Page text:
(The Center Square) — Within 10 days of flouting the requirement that students wear masks in class, three schools in Eastern Washington reversed course to avoid paying millions in state fines.
On another front in the controversy, Spokane mayor Nadine Woodward added her voice to the growing outcry that Gov. Jay Inslee end indoor mask mandates as other states have done.
Woodward said via social media that updated guidelines from the Centers for Disease Control and Prevention showed that those living in healthier, or low to medium risk areas, such as Eastern Washington, should not be required to wear masks indoors anymore.
Protests from schools and public officials appears to have caught the ear of Washington’s governor. On Monday, Inslee joined Oregon Gov. Kate Brown and California Gov. Gavin Newsom in announcing that masks will no longer be required in schools or most indoor settings in all three states as of March 12. The prior date set by Inslee to remove facial coverings was March 21.
Masks will still be required in certain settings within Washington, including health care, corrections facilities and long-term care facilities.
The Washington State Department of Health will be issuing new guidance for K-12 schools so they can prepare to implement updated safety protocols.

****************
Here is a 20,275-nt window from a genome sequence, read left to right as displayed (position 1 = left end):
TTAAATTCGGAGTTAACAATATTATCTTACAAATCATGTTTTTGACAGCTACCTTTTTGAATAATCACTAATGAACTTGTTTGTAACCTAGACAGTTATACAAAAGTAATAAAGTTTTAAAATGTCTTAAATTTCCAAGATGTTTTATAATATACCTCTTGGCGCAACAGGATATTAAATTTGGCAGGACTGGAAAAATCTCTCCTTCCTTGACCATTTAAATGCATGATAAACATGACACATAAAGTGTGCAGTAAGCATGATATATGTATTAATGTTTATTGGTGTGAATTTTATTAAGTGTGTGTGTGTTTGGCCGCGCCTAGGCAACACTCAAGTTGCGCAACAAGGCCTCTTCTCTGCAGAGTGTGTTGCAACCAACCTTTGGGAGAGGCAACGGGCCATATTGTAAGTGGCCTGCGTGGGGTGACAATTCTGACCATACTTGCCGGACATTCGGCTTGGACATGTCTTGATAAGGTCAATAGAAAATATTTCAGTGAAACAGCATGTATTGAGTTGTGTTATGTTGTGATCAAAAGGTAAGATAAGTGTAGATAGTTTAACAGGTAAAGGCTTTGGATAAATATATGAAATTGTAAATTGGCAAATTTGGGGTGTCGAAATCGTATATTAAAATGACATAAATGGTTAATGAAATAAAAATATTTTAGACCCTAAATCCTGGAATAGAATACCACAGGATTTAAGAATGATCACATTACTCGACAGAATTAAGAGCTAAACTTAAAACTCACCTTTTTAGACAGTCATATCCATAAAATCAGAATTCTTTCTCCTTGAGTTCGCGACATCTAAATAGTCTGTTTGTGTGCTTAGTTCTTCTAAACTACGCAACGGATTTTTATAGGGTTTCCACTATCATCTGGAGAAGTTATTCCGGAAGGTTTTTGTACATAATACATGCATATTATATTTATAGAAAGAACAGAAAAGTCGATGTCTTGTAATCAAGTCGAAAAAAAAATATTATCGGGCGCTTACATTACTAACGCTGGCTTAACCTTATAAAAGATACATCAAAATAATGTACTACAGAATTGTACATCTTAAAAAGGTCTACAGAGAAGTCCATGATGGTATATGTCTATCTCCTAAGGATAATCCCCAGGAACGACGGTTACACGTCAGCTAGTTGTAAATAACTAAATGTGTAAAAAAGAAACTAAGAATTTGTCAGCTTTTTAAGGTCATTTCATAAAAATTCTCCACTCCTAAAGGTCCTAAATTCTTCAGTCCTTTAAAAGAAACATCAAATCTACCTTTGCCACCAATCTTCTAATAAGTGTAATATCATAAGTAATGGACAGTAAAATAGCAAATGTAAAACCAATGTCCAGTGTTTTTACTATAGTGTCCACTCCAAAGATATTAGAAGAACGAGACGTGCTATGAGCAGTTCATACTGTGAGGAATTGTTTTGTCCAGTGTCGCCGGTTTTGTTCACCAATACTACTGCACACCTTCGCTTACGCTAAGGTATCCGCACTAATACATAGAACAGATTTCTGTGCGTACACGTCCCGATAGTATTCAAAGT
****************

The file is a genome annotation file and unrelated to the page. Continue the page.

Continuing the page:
Colville School District in Stevens County sustained a casualty in the debate over mask mandates. Superintendent Steve Fisk, who has been on the job for less than a year, asked to resign at the Feb. 25 board meeting where student masks were restored.
Fisk was previously the principal at North Center High School in Spokane.
He was unable to be reached by The Center Square for comment about his decision.
After he tendered his resignation, Fisk was noncommittal when asked by a media outlet if the masking decision had made him want to leave.
Fisk said that “professionally” this is where had “landed in terms of my heart and my mind” to KXLY News Spokane.
Colville High School Principal Kevin Knight has been appointed as interim superintendent.
Last week, Kettle Falls School District also rescinded its decision to remove the mask mandate ahead of Inslee’s timeline, as did the Richland School District.
The schools boards in each community restored masking after being told by administrators that the districts faced a $70,000 fine for every student and teacher not masked, which would have been financially devastating.
The community of Kettle Falls is located about 10 miles northwest of Colville. Parents at the Feb. 24 meeting, which was videotaped, were unhappy with the 3-2 vote to put masks back on their children despite the potential financial hit.
Board member Jaya Fowler campaigned against the mask mandate prior to being elected last November. She voted no at the Feb. 24 meeting.
“I don’t want to see a bankrupt community or a school, but I want to take a stand for my children, as well as the rest of the children in this community,” Fowler told CBS affiliate KREM2.
Kettle Falls schools closed Friday after Superintendent Michael Olsen announced that teachers needed a moment to regroup before returning to masked classes again on Monday.